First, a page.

605. Monticola ruflventris

(605) Monticola rufiventris Jard. & Selby.
Monticola erythrogastra, Fauna B. I., Birds, 2nd ed. vol. ii, p. 170.
Monticola rufiventris, ibid. vol. viii, p. 625.
This Rock-Thrush is found throughout the Himalayas from Murree (Whistler) to Setchuan. It also occurs in the mountains of Yunnan and Burma but may not breed in the latter. The Chinesebirds, which extend East to Fokhien, should probably be separated tinder another name.
They breed at all heights between 4,000 and 8,000 feet. ; In the Khasia Hills we found them common between 4,000 and 6,000 feet and in the Naga Hills they breed at least as high as 8,000 feet ; Thompson found them breeding in Kuman at about 6,000 ; Rattray found nests near Murree between 5,000 and 7,000, and at Mussoorie, where Mackinnon also obtained nests, between 4,000 and 6,000 feet ; Cock took a nest at Dharamsala at about 4,000 feet, whilst Hodgson seems to have got them at about the same elevation in Nepal.
I have seen many nests of this Thrush and the very great majority of these have been built in crevices or holes in rocks in the faces of cliffs or on ledges and projections forming part of the rock-face itself. Sometimes the rocks may have been huge boulders beside a path but, more often, they formed part of the precipitous cliffs abounding on the borders of the Khasia Hills district in Assam. In these the birds nearly always selected holes in which they could place their nests so as to be invisible both from below and from above, and most were detected by seeing the birds go in or out. Often, also, the sides of the cliff on the less vertical portions are well wooded and, even on the steepest parts, there is almost invari¬ably a lot of vegetation growing in the broken places where earth has lodged. This, of course, makes the nest still harder to locate, even after one has noticed the parent birds.
Sometimes the nest is placed on banks, in hollows or among the roots of some tree, or on a ledge under the crest of the bank. In such cases a well-sheltered place in forest is usually selected and the nest is more or less concealed by the surrounding herbage.
The nest itself varies very much in construction, materials and size. Those built in crevices in rocks are, more often than not, very untidy, shallow cups or pads made of moss, roots, grass, straw, leaves and other vegetable oddments. Moss generally forms a considerable proportion of the nest but the birds seem to be satisfied with almost any material soft enough for the purpose and handy for their work. I have seen nests made entirely of grass and roots, one made entirely of very coarse grass, the ends of which stuck out many inches from the crevice and so betrayed the presence of the nest. Others are made partially of fern-fronds, bracken and lichen. When, however, the birds place their nest in a hole in a bush they make quite a neat compact cup-nest of green moss with a few dead leaves, roots or a little grass added, well lined with roots, fibre or grass and, very occasionally, with hair or wool. These latter nests average somewhere about 5.1/2 to 6 inches across by about 3 to 4 inches deep externally, and have small, compact egg-cavities of about 3.1/2 inches in diameter and a full 2 inches deep. The nests in crevices average much more across and run up to 8 inches, whilst in depth they are very seldom more than 2 inches, generally with very shallow receptacles for the eggs. A nest found by Hume, “placed at the root of a tree in forest, was composed almost entirely of moss.” In Kuman Thompson describes some taken by him as made “of mosses, twigs and small roots, some six inches in diameter, on the ground under a rock or stump, or in a hole.” Marshall, who found them breeding in clefts in banks round about Naini Tal, says that they were “neatly made of moss and lined with a little grass and a few roots.”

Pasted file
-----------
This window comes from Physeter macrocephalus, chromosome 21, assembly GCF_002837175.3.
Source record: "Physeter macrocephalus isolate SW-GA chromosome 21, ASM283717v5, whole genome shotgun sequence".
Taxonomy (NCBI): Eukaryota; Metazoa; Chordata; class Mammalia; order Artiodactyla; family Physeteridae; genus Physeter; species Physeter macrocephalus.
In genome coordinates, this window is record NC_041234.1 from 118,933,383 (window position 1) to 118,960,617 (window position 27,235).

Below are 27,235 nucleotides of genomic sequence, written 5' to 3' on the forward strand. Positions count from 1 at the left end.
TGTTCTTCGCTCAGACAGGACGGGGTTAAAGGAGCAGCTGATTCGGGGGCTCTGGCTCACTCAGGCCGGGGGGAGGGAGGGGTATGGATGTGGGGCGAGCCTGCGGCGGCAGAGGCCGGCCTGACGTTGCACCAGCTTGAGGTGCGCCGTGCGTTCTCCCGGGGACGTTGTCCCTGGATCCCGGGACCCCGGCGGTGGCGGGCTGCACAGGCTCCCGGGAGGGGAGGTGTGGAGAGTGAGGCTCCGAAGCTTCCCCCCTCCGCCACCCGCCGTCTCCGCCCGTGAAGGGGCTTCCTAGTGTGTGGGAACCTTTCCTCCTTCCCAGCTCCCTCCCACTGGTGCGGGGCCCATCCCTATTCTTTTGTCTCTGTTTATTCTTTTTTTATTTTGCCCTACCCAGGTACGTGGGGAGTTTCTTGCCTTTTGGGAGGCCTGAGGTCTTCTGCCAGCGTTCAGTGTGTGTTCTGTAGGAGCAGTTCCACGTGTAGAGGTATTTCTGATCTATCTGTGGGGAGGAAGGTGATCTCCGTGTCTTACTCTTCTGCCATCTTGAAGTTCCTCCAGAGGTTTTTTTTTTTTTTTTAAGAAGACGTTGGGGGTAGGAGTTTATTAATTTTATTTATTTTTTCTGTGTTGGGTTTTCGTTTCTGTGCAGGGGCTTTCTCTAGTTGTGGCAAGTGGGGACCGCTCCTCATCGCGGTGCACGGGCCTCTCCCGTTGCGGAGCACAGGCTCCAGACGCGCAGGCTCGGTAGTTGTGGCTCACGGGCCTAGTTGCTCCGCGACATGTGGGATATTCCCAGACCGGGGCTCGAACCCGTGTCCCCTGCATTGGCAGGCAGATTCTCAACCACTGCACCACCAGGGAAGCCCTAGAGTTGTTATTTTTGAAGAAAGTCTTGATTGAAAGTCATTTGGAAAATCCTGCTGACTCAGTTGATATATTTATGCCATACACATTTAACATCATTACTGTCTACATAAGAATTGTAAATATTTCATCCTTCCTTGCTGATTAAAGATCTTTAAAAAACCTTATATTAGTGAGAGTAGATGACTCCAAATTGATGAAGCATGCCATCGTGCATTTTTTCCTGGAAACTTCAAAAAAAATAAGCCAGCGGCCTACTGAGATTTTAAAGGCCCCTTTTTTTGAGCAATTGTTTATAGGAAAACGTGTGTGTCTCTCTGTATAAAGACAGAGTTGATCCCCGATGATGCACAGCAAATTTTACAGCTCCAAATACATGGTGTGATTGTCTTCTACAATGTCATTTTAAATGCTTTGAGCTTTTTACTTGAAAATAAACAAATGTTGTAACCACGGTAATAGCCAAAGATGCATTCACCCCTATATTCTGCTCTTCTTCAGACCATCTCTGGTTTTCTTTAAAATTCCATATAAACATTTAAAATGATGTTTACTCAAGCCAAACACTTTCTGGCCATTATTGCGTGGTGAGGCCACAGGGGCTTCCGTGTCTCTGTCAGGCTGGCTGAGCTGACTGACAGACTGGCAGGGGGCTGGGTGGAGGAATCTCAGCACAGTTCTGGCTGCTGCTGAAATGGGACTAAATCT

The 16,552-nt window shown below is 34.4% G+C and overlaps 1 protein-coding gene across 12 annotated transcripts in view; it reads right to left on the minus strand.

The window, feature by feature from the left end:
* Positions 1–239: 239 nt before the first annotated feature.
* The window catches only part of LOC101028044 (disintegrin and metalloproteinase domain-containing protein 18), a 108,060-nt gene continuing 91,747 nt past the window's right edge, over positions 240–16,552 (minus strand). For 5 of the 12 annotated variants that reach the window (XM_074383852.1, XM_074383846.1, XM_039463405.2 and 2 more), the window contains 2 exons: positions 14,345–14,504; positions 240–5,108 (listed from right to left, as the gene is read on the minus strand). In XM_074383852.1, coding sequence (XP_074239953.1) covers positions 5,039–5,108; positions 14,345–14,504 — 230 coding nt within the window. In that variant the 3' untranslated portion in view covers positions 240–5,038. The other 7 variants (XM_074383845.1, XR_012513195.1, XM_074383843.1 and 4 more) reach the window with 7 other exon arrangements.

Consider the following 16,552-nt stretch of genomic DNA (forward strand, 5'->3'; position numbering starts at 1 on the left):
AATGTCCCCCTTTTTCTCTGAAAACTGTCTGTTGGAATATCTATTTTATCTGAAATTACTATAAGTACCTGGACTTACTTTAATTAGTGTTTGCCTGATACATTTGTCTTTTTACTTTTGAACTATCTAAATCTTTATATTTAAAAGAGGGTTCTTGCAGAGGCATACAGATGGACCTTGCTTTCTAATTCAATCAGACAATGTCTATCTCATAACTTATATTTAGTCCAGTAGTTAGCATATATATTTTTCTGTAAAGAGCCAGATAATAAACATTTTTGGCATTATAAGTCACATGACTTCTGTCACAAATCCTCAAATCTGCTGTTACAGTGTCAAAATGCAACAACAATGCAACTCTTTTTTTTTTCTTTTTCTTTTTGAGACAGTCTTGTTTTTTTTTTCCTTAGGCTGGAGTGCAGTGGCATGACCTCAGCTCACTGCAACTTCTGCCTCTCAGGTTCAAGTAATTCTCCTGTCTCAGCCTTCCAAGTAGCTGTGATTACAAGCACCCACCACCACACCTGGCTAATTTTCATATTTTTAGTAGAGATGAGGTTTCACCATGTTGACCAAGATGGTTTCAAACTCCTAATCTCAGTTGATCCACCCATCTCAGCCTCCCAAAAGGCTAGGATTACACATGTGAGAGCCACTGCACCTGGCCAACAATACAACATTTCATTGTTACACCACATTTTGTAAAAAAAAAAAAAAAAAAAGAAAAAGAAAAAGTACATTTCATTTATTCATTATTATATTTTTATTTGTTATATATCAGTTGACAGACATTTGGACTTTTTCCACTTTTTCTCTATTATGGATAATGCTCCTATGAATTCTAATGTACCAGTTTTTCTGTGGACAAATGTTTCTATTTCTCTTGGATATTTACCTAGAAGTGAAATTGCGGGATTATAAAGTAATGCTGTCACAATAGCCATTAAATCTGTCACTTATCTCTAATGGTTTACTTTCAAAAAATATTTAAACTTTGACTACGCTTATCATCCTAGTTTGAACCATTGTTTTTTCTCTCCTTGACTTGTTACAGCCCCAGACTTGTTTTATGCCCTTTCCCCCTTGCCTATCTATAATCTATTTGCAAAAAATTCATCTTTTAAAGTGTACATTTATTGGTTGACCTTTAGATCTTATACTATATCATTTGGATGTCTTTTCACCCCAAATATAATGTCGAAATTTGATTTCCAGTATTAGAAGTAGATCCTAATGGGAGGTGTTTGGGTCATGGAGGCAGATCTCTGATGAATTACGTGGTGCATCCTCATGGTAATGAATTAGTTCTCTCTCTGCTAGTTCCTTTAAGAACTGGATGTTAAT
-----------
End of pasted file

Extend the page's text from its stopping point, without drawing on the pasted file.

I think they often have two broods. In Assam nearly all my eggs were taken in May and June, but I also found young out of their nests by the first week in the former month. So, too, Thompson obtained eggs in Kuman in June and July, whilst Marshall found “half-fledged young” and “just fledged young” between the 29th April and the 7th May. My earliest record for eggs is the 5th April (Kuman) and the latest 23rd July (Khasia Hills).
They lay four to six eggs, generally five or six, which are more like large eggs of Muscisylvia or of the genus Niltava than those of other Thrushes. The ground-colour varies from a pale yellowish cream, almost white, to a fairly deep buff, the whole surface densely covered with tiny freckles of reddish. As examples of the two extremes of coloration I have two clutches, one of which appears to be creamy white, just showing a faint cloud of freckles at the larger end, whilst the other appears to be a deep reddish-buff, unicoloured in two eggs but definitely freckled with dark reddish in the others. In between these two there is every shade of colour but, in nearly all, the freckles are obvious.
In shape they vary from short, broad ovals to rather long ovals, but in all they are blunt at the smaller end. The texture is fine, close and hard, the surface slightly to decidedly glossy.
Seventy-five eggs average 26.8 x 19.9 mm. : maxima 29.5 x 20.0 and 27.4 x 21.1 mm. ; minima 24.3 x 19.6 and 26.0 x 19.0 mm.
Both sexes take part in incubation but, apparently, the hen does more than the cock, as we seldom succeeded in snaring the latter on the nest. Both birds take an equal part in building the nest.

The Nidification Of Birds Of The Indian Empire
Baker, Edward Charles Stuart. The nidification of birds of the Indian Empire. Vol. 2. 1933.
Title in Book: 
605. Monticola ruflventris
Spp Author: 
Book Author: 
Edward Charles Stuart Baker
Page No: 
Common name: 
Chestnut Bellied Rock Thrush
Chestnut-bellied Rock Thrush
Monticola rufiventris
Vol. 2

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